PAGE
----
Getting to know sandee storey and her new book Every state has its own light

Now available from Amazon.com

Sandra Storey’s poems have been published in various literary magazines, including the New York Quarterly, Friction (UK) and New Millennium Writings.Two of her poems have been featured in installations at Boston City Hall. Storey, who spent her teenage and college years in Ohio and Indiana, was a Peace Corps volunteer in Thailand and lived in Southeast Asia from 1968 to 1972. Formerly editor and publisher of two neighborhood newspapers in Boston, she is now a newspaper columnist. She wrote poetry from 1980 to 1988 and resumed in 2004. In between, she co-authored a nonfiction book on public policy, Women in Citizen Advocacy. A resident of the Jamaica Plain neighborhood of Boston, she has been a featured reader at many area venues. She has been a member of Jamaica Pond Poets, a collaborative workshop, since 2005. She was given the “Community Champion Award” for 2014 by ESAC, a local nonprofit organization.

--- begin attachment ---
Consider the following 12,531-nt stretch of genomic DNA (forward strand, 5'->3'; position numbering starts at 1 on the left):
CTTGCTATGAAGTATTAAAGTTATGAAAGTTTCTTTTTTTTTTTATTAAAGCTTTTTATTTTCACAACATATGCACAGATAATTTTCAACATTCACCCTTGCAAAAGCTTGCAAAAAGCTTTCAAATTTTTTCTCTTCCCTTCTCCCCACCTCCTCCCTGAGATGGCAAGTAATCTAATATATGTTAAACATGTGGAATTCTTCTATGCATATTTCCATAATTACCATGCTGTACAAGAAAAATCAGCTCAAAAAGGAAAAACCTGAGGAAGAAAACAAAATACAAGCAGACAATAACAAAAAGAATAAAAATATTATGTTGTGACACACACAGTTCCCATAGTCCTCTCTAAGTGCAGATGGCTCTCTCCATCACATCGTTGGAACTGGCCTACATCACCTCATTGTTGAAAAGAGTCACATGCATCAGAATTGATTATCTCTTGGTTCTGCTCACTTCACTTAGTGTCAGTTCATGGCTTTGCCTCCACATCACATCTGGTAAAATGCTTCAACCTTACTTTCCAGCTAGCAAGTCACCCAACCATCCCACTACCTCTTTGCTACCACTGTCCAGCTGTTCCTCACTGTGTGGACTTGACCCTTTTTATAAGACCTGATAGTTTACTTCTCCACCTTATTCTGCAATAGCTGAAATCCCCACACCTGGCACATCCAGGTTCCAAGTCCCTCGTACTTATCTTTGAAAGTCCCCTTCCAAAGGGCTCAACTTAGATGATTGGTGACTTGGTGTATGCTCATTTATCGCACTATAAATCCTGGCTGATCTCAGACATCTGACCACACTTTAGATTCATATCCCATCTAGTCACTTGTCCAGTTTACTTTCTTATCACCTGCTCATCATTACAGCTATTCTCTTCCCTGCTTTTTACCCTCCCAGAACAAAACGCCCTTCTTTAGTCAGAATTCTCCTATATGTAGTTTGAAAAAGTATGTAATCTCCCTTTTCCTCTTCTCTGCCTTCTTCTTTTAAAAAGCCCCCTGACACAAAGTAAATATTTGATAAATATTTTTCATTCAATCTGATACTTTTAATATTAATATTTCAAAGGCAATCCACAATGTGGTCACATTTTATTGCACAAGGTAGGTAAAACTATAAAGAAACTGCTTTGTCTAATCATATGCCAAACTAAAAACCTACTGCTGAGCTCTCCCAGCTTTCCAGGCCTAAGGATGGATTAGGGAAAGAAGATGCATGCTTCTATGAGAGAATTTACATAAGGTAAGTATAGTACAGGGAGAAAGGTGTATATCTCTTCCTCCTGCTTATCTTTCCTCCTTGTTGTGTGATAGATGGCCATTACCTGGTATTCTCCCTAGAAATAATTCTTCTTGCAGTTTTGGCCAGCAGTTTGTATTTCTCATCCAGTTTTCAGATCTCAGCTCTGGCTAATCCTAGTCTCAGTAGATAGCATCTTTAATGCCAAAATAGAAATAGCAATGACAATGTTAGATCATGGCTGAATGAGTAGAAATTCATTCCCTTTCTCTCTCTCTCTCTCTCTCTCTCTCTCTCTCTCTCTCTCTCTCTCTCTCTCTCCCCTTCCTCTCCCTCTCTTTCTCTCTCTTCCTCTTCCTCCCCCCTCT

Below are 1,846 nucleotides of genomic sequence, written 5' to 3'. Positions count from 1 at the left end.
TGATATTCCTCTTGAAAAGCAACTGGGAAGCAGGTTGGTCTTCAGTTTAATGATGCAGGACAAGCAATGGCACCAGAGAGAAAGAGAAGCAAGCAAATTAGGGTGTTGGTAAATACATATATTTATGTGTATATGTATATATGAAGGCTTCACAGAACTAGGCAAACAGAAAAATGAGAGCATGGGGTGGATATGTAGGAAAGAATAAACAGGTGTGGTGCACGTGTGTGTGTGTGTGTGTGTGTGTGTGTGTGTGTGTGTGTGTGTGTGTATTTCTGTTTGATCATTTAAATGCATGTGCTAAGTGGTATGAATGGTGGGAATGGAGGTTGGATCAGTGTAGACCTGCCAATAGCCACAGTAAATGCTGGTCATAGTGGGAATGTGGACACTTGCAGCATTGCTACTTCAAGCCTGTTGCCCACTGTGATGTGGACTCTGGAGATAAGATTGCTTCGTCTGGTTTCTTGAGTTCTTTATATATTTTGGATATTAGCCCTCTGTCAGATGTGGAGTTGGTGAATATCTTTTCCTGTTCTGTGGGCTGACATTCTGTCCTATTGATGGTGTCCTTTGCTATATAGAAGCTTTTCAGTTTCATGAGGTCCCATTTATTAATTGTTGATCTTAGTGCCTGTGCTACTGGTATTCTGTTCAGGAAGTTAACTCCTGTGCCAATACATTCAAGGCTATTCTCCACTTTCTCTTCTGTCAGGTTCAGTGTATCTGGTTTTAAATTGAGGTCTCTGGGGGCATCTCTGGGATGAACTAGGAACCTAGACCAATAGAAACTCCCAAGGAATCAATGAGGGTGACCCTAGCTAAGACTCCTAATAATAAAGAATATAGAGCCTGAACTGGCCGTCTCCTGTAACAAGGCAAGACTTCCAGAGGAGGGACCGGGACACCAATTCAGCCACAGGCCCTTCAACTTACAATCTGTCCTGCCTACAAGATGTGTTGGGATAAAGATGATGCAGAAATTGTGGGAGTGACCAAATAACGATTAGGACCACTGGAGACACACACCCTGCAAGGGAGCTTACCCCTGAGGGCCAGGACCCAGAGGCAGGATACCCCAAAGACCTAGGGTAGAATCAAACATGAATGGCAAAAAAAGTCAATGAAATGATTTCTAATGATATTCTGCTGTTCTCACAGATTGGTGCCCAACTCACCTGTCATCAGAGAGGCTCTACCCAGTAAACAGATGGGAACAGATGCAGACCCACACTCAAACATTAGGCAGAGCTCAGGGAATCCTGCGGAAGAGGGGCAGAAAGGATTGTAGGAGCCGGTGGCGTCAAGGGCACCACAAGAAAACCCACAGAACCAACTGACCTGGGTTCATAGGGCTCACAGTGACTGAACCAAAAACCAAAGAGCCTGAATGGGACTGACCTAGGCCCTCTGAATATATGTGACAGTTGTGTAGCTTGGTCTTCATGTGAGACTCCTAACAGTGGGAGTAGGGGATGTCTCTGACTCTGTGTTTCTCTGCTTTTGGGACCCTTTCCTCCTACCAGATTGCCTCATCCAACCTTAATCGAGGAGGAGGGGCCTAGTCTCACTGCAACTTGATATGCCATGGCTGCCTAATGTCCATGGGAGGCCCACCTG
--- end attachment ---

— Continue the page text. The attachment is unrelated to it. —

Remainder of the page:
Sandra Storey’s poems have been published in various literary magazines, including the New York Quarterly, Friction (UK) and New Millennium Writings.Two of her poems have been featured in installations at Boston City Hall. Storey, who spent her teenage and college years in Ohio and Indiana, was a Peace Corps volunteer in Thailand and lived in Southeast Asia from 1968 to 1972. Formerly editor and publisher of two neighborhood newspapers in Boston, she is now a newspaper columnist. She wrote poetry from 1980 to 1988 and resumed in 2004. In between, she co-authored a nonfiction book on public policy, Women in Citizen Advocacy. A resident of the Jamaica Plain neighborhood of Boston, she has been a featured reader at many area venues. She has been a member of Jamaica Pond Poets, a collaborative workshop, since 2005. She was given the “Community Champion Award” for 2014 by ESAC, a local nonprofit organization.

When did you first encounter poetry? How did you discover that you wanted to write poems?
I first encountered poetry in school, of course. Then I was an English major in college. I loved reading poetry, but I dabbled at writing fiction after I graduated. When I was 34, after I had just finished writing a novel I didn’t really like, I picked up a pen to write some new fiction, and poetry came out instead. I looked at the words and their form on the page with some astonishment, but I kept going. I proceeded to write poetry until fall, 1988. I got some poems published then, too.